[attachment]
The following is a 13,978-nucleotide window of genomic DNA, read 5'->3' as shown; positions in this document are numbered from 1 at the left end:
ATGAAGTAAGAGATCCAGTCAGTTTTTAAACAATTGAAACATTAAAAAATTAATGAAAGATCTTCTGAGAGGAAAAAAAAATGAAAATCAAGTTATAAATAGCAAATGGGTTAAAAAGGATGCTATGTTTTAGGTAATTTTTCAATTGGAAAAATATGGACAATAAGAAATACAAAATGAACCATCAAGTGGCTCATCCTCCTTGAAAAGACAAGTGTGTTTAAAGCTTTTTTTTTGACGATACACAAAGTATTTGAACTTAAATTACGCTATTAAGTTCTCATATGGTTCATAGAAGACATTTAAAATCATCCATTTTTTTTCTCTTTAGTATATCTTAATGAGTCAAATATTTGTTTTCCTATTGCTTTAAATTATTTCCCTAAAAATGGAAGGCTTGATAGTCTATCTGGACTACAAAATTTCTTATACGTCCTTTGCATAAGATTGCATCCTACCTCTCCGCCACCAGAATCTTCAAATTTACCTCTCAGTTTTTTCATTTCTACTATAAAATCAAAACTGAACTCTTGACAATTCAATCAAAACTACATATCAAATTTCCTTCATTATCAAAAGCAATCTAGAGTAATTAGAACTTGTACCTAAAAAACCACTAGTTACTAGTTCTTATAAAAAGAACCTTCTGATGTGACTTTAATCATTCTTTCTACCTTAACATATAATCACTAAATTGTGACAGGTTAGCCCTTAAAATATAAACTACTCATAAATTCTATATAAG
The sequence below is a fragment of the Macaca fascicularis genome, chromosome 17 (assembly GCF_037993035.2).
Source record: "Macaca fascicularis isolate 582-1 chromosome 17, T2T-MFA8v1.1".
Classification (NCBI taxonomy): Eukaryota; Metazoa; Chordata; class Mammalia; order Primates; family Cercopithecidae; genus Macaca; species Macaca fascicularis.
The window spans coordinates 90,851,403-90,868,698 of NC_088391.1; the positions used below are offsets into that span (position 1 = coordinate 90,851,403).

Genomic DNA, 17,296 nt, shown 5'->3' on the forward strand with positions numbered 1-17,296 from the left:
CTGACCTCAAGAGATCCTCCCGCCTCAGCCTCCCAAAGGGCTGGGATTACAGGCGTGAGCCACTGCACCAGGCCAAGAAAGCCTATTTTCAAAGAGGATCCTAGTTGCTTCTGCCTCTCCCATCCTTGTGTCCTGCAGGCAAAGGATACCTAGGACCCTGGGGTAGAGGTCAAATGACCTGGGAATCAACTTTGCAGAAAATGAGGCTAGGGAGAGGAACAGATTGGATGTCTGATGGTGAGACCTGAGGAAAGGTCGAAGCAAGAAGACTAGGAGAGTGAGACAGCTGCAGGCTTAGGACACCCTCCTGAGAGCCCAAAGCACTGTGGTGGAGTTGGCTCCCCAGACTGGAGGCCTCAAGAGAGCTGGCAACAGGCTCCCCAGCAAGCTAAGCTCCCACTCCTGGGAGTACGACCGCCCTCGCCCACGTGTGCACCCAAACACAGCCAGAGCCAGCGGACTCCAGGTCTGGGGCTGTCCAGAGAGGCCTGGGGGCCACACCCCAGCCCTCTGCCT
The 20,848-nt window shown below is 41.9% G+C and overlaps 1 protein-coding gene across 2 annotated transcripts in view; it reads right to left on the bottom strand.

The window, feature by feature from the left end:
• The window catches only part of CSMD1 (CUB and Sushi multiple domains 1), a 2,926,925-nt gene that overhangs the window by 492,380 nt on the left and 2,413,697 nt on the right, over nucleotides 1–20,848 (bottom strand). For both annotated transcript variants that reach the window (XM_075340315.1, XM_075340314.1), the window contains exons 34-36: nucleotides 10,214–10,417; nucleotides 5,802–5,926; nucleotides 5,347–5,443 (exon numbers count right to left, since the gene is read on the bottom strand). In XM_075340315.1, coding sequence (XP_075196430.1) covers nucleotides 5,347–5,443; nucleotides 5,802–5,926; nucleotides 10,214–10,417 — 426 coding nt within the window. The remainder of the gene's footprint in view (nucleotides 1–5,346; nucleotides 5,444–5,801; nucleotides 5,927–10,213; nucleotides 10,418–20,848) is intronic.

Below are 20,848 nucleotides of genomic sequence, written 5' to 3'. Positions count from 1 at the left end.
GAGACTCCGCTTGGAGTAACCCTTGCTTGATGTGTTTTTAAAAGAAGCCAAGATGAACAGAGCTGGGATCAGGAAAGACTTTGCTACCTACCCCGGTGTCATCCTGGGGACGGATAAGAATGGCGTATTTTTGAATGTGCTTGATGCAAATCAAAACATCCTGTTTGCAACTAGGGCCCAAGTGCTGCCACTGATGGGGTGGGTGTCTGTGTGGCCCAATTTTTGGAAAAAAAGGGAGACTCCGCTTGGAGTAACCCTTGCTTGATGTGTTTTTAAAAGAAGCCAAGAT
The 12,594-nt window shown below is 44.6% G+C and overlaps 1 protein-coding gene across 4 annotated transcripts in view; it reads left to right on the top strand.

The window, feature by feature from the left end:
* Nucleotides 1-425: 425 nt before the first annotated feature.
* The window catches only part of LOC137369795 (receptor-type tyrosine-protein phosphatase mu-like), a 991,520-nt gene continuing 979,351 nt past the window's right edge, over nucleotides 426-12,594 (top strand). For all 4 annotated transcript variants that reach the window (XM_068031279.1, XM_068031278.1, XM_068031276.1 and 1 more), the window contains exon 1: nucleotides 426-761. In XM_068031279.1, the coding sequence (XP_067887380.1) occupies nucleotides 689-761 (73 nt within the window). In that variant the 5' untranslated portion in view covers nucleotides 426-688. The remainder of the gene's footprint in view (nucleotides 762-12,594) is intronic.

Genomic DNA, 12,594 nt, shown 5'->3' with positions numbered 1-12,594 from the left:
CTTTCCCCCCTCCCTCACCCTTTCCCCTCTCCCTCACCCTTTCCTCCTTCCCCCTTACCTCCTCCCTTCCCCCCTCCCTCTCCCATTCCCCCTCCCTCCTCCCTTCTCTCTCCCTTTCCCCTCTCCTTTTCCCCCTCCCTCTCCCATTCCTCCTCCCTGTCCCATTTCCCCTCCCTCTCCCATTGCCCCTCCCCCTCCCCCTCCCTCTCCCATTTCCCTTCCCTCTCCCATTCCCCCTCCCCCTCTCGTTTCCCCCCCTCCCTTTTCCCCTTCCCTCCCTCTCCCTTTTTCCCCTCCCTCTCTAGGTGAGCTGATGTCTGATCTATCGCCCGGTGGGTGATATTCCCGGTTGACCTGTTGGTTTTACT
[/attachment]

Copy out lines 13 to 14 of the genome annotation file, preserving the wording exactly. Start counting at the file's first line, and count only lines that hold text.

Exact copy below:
GAGACTCCGCTTGGAGTAACCCTTGCTTGATGTGTTTTTAAAAGAAGCCAAGATGAACAGAGCTGGGATCAGGAAAGACTTTGCTACCTACCCCGGTGTCATCCTGGGGACGGATAAGAATGGCGTATTTTTGAATGTGCTTGATGCAAATCAAAACATCCTGTTTGCAACTAGGGCCCAAGTGCTGCCACTGATGGGGTGGGTGTCTGTGTGGCCCAATTTTTGGAAAAAAAGGGAGACTCCGCTTGGAGTAACCCTTGCTTGATGTGTTTTTAAAAGAAGCCAAGAT
The 12,594-nt window shown below is 44.6% G+C and overlaps 1 protein-coding gene across 4 annotated transcripts in view; it reads left to right on the top strand.